Bet on My Will Horse in the Grand National Jockey Ruby Walsh

My Will to impose himself in John Smith’s Grand National.

RUBY WALSH risks being banished from the family’s Sunday lunch after he turned down the opportunity to renew his partnership with father Ted in his quest to land the sport’s greatest prize for the third time.

Blood is undoubtedly thicker than water but the lure of an added £900,000 prize has persuaded Walsh that pragmatism triumphs over sentiment in rejecting his father’s Southern Vic in preference for market leader, My Will, trained by his principal employer Paul Nicholls.

No doubt it must have been a difficult choice for 30-year-old Walsh, who shone as leading rider at the recent Cheltenham festival. Not many will have forgotten the emotional scenes when the combination teamed up nine years ago with Papillon to land their virgin successes.

Ostensibly, it seems a sensible decision by Walsh, also successful on Hedgehunter, for Willie Mullins, in 2005. Southern Vic has a decided preference for soft ground and, although I’m not as qualified as Michael Fish, my ability to listen to the weather forecast suggests that the conditions will be on the fast side of good come Saturday at Aintree.

My Will, prepared in an unorthodox way by Nicholls, has a touch of class. He has finished third in the 2006 and 2007 Betfred Gold Cup at Sandown ( I still consider it the Whitbread) before a tendon injury curtailed his career for 19 months. An excellent comeback run in the ultra-competitive Hennessey preceded a superb fifth in the Cheltenham Gold Cup behind superior stable companions.

It was encouraging in the wake of Kauto Star’s stunning success that Nicholls, probably regretfully now, let slip that My Will had run a superb National trial. His price has been in freefall since. The horse is certainly the right age, Comply and Die, Hedgehunter, Papillon, Bobbyjo and Lord Gyllene, all successful in the last 11 years, were all aged nine.

Additionally, My Will travels well, handles fast ground with aplomb and, save a distant first fence fall at Sandown, is normally a sound jumper – some of the most vital ingredients for the National pie. Another, Lady Luck, is more difficult to find.

Those who believe in omens will be on My Will in droves. There have been four winning favourites since 1996 and all returned at 7-1 – the current price of the favourite.

Comply and Die, best-priced 20-1 with Corals and Hills, is trying to emulate the legendary Red Rum and become the first horse in 35 years to win back-to-back Nationals. It’s fair to say the 10-year-old’s preparation has been geared around a repeat. Running on unsuitable ground, the unnecessary applications of blinkers and strange tactics have resulted in some inconsistent performances.

David Pipe’s gelding justified substantial support last term – over £500,000 was staked on the day – and the vibes from Pond House suggest a repeat performance wouldn’t be the greatest surprise. The handicapper has certainly given him every opportunity. Comply and Die, one of the easiest winners of the last decade, carries just 11lb more.

There will be plenty of support for Butlers Cabin, travelling well last year until falling at Beeches second time, to give Tony McCoy his first success in the event. Trainer Jonjo O’Neil feels he’s got him cherry-ripe – his four runs this term have needed radar to spot him – and the drying surface will be no deterrent. You can get 10-1 with the majority of firms if he is your pick; a definite player.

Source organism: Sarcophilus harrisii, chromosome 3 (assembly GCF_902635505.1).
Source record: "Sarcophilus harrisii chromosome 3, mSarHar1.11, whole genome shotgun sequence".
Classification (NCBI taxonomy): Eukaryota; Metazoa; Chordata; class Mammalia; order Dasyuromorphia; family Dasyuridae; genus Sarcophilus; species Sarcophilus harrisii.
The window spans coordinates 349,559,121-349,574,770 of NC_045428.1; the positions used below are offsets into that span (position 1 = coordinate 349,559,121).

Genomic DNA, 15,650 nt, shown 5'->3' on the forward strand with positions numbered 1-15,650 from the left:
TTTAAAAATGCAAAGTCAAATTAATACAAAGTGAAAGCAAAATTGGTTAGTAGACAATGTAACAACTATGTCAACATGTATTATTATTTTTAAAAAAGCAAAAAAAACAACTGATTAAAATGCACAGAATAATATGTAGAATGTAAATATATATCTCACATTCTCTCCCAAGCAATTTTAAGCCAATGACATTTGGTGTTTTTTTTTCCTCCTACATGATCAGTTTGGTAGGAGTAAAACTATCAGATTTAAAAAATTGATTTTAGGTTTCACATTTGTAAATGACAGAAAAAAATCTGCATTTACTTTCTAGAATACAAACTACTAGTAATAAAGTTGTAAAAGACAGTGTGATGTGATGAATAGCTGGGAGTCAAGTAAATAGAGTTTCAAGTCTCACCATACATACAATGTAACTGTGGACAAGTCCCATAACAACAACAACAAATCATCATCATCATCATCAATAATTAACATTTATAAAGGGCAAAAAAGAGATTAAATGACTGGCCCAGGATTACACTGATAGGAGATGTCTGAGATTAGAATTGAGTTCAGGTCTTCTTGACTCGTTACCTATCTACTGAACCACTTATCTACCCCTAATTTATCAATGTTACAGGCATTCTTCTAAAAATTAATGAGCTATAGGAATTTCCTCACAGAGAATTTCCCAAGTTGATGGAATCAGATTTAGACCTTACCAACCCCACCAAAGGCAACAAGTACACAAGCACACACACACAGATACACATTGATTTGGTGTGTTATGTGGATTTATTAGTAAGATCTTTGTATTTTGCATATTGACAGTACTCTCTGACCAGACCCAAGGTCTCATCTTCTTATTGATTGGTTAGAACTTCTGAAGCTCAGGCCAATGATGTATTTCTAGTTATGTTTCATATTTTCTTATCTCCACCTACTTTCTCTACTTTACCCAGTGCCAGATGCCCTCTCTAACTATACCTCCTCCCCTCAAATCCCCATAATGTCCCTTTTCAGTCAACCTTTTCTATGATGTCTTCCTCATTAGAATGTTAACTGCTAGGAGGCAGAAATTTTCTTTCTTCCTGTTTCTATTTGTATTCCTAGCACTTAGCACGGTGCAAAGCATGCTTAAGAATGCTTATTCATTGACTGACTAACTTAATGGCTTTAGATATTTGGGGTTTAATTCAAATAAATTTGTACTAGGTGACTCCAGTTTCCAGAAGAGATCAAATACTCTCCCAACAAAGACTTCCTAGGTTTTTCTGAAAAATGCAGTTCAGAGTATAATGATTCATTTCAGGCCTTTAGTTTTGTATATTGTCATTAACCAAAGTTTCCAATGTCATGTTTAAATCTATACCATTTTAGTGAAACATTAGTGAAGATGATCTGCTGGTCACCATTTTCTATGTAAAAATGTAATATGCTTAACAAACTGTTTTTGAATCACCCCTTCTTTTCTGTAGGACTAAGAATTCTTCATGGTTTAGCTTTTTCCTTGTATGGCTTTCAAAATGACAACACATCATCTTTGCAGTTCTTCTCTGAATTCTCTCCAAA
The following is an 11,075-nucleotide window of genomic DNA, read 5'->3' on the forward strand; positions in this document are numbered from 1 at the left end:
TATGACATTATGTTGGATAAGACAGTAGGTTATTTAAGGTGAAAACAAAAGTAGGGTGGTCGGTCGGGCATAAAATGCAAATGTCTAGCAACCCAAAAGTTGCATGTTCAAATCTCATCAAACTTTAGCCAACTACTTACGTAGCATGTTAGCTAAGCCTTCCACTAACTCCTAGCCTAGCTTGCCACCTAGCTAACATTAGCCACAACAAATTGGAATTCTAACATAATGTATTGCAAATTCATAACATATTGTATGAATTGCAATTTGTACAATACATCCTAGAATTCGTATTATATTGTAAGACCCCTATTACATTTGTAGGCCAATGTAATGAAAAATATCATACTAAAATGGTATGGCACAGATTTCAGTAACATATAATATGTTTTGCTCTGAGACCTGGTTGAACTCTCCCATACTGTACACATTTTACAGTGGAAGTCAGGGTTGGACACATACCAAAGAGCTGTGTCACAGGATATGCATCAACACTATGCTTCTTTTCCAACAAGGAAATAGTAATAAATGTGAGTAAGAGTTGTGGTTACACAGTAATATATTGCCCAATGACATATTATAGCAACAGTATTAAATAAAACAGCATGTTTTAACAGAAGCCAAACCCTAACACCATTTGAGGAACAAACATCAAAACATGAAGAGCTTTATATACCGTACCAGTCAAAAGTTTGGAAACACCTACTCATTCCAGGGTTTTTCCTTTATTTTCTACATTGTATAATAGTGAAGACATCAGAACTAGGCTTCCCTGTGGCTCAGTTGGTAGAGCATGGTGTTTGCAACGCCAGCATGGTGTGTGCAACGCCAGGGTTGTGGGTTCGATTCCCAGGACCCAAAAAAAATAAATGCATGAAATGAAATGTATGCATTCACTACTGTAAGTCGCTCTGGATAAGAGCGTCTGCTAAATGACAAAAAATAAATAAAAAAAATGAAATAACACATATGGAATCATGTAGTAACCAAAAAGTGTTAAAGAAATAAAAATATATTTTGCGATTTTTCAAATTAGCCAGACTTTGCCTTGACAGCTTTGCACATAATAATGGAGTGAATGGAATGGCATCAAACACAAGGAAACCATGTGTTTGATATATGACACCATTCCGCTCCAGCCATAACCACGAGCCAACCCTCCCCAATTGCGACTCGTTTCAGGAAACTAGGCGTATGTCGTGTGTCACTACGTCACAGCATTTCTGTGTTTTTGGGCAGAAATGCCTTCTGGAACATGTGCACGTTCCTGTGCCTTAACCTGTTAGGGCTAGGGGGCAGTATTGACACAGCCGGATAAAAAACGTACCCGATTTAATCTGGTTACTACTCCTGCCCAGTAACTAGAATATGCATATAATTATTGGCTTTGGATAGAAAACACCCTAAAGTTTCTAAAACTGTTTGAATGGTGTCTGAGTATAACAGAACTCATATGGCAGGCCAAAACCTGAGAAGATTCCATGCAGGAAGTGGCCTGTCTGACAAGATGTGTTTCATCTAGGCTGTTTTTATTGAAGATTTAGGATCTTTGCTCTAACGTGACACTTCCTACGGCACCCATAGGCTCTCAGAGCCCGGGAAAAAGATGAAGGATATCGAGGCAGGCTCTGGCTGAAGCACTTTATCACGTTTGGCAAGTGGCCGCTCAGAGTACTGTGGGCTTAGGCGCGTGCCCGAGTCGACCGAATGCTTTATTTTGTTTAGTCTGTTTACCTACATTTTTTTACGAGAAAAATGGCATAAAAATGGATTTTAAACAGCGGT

The lumbering Rambling Minster gives the impression he could run all day. Keith Reveley’s 11-year-old ploughed through the mud to land the Blue Square Gold Cup at Haydock. However, unlike most of the other market leaders, the likely persistent presence of the sun is a hindrance rather than a help. Rambling Minster was pulled up on his only encounter with a surface faster than good. Rain dances will be needed.

Outsiders do have a decent record in the event. Those who like the idea of a tidy windfall for little outlay will be buoyed by the success of Last Suspect (1985) at 50-1 – the largest –priced scorer in the previous 40 runnings.

Red Marauder (2001) and Silver Birch two years ago have rewarded backers at 33-1 in this new Millennium. Two to consider from the basement bargains are Cornish Sett (33-1 general), trained like the favourites by Paul Nicholls, and last year’s third Snowy Morning (33-1 William Hill).

Cornish Sett became increasing errant after a disappointing 12th last season. A breathing problem was diagnosed and the veteran has become more reliable since the required operation . A gallant second in the Welsh equivalent preceded a dismal performance behind Rambling Minster on ground too testing at Haydock. He’s one that a few sheckles could be thrown at granted that he is one of the few genuine stayers in the race.

A remark that could also apply to Willie Mullins’ Snowy Morning, who showed much more spark in his last run in a Grade 2 chase at Fairyhouse in February. Mullins appears, like many, to have targeted this race specifically, and with his ability to jump and travel makes him an ideal Aintree horse. A drop of rain, though, would help his cause.

To this commentator it appears one of the most open Nationals of recent times, but I expect it to fall to the best jockey riding today against the bellowing tones of ‘Ruby, Ruby, Ruby, Ruby.’ Enjoy the spectacle.

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